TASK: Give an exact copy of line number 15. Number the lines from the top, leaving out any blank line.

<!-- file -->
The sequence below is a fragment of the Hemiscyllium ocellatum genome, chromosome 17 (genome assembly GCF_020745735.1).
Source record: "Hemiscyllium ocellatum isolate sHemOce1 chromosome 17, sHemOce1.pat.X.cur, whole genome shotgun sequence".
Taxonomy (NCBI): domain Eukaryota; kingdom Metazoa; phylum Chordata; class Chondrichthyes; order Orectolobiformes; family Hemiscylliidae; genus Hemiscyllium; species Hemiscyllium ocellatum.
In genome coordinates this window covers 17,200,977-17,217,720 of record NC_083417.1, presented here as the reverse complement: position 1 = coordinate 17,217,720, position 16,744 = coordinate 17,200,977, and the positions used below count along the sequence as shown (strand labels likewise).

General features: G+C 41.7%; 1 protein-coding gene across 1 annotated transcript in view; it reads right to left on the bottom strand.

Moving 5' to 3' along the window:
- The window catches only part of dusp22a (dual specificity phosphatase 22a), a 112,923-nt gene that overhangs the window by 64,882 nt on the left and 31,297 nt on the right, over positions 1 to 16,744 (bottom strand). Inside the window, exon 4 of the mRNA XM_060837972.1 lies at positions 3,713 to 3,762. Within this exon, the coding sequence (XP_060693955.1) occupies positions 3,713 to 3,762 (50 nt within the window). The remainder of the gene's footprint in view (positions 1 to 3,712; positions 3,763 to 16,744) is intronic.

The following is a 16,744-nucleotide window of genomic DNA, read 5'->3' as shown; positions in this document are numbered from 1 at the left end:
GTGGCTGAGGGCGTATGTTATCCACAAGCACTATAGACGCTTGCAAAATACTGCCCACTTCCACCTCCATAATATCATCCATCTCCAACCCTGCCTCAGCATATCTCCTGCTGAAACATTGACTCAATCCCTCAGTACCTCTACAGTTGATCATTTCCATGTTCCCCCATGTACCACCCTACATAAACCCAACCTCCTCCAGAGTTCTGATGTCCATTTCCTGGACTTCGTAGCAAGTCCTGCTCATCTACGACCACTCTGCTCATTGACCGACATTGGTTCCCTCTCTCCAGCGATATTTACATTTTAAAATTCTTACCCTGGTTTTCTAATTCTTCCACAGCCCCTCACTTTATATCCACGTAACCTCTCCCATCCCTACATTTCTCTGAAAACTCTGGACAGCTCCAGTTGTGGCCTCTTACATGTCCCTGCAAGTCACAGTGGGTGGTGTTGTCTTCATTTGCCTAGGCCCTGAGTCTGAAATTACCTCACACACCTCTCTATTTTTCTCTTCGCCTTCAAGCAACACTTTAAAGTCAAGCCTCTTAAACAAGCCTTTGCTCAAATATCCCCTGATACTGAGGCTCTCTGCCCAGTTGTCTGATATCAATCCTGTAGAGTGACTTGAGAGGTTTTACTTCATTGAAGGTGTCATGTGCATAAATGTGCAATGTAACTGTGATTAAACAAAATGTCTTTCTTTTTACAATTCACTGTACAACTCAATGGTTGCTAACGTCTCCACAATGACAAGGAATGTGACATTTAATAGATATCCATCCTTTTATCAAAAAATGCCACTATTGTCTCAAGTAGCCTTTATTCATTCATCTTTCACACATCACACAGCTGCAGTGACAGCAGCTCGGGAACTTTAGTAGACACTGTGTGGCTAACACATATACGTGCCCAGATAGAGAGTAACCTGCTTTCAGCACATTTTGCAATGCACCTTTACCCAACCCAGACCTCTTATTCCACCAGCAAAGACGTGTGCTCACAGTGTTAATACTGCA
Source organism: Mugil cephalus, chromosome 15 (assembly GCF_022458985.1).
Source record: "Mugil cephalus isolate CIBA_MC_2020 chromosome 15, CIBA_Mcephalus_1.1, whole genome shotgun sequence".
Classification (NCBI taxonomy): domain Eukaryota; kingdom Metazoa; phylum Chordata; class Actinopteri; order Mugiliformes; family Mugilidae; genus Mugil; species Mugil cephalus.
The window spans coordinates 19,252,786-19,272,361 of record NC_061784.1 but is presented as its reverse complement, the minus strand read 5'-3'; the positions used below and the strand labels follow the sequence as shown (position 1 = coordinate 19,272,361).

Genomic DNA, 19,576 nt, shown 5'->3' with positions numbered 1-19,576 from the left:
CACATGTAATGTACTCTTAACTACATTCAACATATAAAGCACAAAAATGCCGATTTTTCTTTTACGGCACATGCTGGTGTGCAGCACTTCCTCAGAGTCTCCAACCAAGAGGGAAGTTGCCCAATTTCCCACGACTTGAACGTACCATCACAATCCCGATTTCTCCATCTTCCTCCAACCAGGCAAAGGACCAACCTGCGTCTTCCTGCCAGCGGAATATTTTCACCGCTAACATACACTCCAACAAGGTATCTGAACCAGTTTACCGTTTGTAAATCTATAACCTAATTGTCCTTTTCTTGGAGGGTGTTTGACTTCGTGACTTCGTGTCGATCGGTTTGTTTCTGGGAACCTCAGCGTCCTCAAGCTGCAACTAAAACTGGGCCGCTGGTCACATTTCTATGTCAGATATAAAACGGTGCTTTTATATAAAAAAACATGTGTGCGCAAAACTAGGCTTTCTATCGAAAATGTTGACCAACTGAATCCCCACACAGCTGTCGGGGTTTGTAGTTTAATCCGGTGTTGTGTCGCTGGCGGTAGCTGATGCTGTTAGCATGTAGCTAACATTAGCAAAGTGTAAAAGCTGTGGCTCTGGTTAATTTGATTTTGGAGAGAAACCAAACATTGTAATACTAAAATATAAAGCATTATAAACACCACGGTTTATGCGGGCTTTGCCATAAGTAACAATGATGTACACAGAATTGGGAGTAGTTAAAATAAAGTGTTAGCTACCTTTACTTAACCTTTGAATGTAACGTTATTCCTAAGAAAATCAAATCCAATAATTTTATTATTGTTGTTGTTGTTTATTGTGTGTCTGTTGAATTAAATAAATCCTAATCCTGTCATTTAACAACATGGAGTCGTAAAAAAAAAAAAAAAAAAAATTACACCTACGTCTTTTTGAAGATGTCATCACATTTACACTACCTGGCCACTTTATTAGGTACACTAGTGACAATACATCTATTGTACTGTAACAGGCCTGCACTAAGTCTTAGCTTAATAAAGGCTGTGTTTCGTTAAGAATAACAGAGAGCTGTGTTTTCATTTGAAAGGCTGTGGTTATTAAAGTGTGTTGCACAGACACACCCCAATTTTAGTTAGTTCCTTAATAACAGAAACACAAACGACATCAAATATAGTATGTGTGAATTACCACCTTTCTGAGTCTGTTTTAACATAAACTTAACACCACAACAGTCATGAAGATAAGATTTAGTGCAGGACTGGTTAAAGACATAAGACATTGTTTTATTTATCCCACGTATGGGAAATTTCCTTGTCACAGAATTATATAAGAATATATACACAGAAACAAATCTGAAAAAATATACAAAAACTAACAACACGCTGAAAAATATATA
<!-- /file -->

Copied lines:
CACATGTAATGTACTCTTAACTACATTCAACATATAAAGCACAAAAATGCCGATTTTTCTTTTACGGCACATGCTGGTGTGCAGCACTTCCTCAGAGTCTCCAACCAAGAGGGAAGTTGCCCAATTTCCCACGACTTGAACGTACCATCACAATCCCGATTTCTCCATCTTCCTCCAACCAGGCAAAGGACCAACCTGCGTCTTCCTGCCAGCGGAATATTTTCACCGCTAACATACACTCCAACAAGGTATCTGAACCAGTTTACCGTTTGTAAATCTATAACCTAATTGTCCTTTTCTTGGAGGGTGTTTGACTTCGTGACTTCGTGTCGATCGGTTTGTTTCTGGGAACCTCAGCGTCCTCAAGCTGCAACTAAAACTGGGCCGCTGGTCACATTTCTATGTCAGATATAAAACGGTGCTTTTATATAAAAAAACATGTGTGCGCAAAACTAGGCTTTCTATCGAAAATGTTGACCAACTGAATCCCCACACAGCTGTCGGGGTTTGTAGTTTAATCCGGTGTTGTGTCGCTGGCGGTAGCTGATGCTGTTAGCATGTAGCTAACATTAGCAAAGTGTAAAAGCTGTGGCTCTGGTTAATTTGATTTTGGAGAGAAACCAAACATTGTAATACTAAAATATAAAGCATTATAAACACCACGGTTTATGCGGGCTTTGCCATAAGTAACAATGATGTACACAGAATTGGGAGTAGTTAAAATAAAGTGTTAGCTACCTTTACTTAACCTTTGAATGTAACGTTATTCCTAAGAAAATCAAATCCAATAATTTTATTATTGTTGTTGTTGTTTATTGTGTGTCTGTTGAATTAAATAAATCCTAATCCTGTCATTTAACAACATGGAGTCGTAAAAAAAAAAAAAAAAAAAATTACACCTACGTCTTTTTGAAGATGTCATCACATTTACACTACCTGGCCACTTTATTAGGTACACTAGTGACAATACATCTATTGTACTGTAACAGGCCTGCACTAAGTCTTAGCTTAATAAAGGCTGTGTTTCGTTAAGAATAACAGAGAGCTGTGTTTTCATTTGAAAGGCTGTGGTTATTAAAGTGTGTTGCACAGACACACCCCAATTTTAGTTAGTTCCTTAATAACAGAAACACAAACGACATCAAATATAGTATGTGTGAATTACCACCTTTCTGAGTCTGTTTTAACATAAACTTAACACCACAACAGTCATGAAGATAAGATTTAGTGCAGGACTGGTTAAAGACATAAGACATTGTTTTATTTATCCCACGTATGGGAAATTTCCTTGTCACAGAATTATATAAGAATATATACACAGAAACAAATCTGAAAAAATATACAAAAACTAACAACACGCTGAAAAATATATA